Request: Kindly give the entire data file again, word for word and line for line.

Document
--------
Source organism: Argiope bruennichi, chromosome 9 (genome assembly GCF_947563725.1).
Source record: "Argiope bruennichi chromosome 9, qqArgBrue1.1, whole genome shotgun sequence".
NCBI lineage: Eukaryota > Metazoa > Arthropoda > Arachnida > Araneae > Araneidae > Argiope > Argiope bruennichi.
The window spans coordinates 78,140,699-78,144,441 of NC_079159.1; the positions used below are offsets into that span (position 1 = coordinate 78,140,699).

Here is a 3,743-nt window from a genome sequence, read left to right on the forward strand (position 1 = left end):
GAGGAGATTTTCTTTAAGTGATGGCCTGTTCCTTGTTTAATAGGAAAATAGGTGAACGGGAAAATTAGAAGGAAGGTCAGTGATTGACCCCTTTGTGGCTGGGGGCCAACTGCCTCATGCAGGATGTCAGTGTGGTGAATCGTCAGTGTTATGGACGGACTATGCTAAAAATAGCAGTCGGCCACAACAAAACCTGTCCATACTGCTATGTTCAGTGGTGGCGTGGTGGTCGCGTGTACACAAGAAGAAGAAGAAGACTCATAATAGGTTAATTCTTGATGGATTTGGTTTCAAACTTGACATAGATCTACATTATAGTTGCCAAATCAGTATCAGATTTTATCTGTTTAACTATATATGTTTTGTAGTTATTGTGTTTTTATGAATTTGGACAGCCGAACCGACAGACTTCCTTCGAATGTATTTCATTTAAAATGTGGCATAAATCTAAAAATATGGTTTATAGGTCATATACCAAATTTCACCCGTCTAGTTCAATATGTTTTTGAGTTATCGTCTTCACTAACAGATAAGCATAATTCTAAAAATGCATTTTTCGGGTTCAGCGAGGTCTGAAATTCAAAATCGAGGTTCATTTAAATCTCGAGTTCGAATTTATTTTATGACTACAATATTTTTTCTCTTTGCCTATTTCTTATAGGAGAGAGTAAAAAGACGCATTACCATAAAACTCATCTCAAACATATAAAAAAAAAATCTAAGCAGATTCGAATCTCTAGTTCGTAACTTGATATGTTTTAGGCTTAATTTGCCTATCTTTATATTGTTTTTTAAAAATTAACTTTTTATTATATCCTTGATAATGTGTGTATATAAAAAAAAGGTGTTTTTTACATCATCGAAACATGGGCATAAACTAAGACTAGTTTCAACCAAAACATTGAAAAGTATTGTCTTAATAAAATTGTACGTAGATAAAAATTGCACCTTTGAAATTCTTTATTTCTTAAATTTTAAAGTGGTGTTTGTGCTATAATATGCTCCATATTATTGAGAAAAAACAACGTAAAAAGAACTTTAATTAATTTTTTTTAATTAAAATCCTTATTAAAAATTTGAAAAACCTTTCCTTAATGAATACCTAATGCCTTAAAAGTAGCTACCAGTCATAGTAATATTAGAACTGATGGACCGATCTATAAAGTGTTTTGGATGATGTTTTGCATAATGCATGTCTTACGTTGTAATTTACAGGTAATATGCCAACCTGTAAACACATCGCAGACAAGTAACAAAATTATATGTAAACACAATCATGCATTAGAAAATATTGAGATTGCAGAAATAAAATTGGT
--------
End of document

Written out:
Source organism: Argiope bruennichi, chromosome 9 (genome assembly GCF_947563725.1).
Source record: "Argiope bruennichi chromosome 9, qqArgBrue1.1, whole genome shotgun sequence".
NCBI lineage: Eukaryota > Metazoa > Arthropoda > Arachnida > Araneae > Araneidae > Argiope > Argiope bruennichi.
The window spans coordinates 78,140,699-78,144,441 of NC_079159.1; the positions used below are offsets into that span (position 1 = coordinate 78,140,699).

Here is a 3,743-nt window from a genome sequence, read left to right on the forward strand (position 1 = left end):
GAGGAGATTTTCTTTAAGTGATGGCCTGTTCCTTGTTTAATAGGAAAATAGGTGAACGGGAAAATTAGAAGGAAGGTCAGTGATTGACCCCTTTGTGGCTGGGGGCCAACTGCCTCATGCAGGATGTCAGTGTGGTGAATCGTCAGTGTTATGGACGGACTATGCTAAAAATAGCAGTCGGCCACAACAAAACCTGTCCATACTGCTATGTTCAGTGGTGGCGTGGTGGTCGCGTGTACACAAGAAGAAGAAGAAGACTCATAATAGGTTAATTCTTGATGGATTTGGTTTCAAACTTGACATAGATCTACATTATAGTTGCCAAATCAGTATCAGATTTTATCTGTTTAACTATATATGTTTTGTAGTTATTGTGTTTTTATGAATTTGGACAGCCGAACCGACAGACTTCCTTCGAATGTATTTCATTTAAAATGTGGCATAAATCTAAAAATATGGTTTATAGGTCATATACCAAATTTCACCCGTCTAGTTCAATATGTTTTTGAGTTATCGTCTTCACTAACAGATAAGCATAATTCTAAAAATGCATTTTTCGGGTTCAGCGAGGTCTGAAATTCAAAATCGAGGTTCATTTAAATCTCGAGTTCGAATTTATTTTATGACTACAATATTTTTTCTCTTTGCCTATTTCTTATAGGAGAGAGTAAAAAGACGCATTACCATAAAACTCATCTCAAACATATAAAAAAAAAATCTAAGCAGATTCGAATCTCTAGTTCGTAACTTGATATGTTTTAGGCTTAATTTGCCTATCTTTATATTGTTTTTTAAAAATTAACTTTTTATTATATCCTTGATAATGTGTGTATATAAAAAAAAGGTGTTTTTTACATCATCGAAACATGGGCATAAACTAAGACTAGTTTCAACCAAAACATTGAAAAGTATTGTCTTAATAAAATTGTACGTAGATAAAAATTGCACCTTTGAAATTCTTTATTTCTTAAATTTTAAAGTGGTGTTTGTGCTATAATATGCTCCATATTATTGAGAAAAAACAACGTAAAAAGAACTTTAATTAATTTTTTTTAATTAAAATCCTTATTAAAAATTTGAAAAACCTTTCCTTAATGAATACCTAATGCCTTAAAAGTAGCTACCAGTCATAGTAATATTAGAACTGATGGACCGATCTATAAAGTGTTTTGGATGATGTTTTGCATAATGCATGTCTTACGTTGTAATTTACAGGTAATATGCCAACCTGTAAACACATCGCAGACAAGTAACAAAATTATATGTAAACACAATCATGCATTAGAAAATATTGAGATTGCAGAAATAAAATTGGT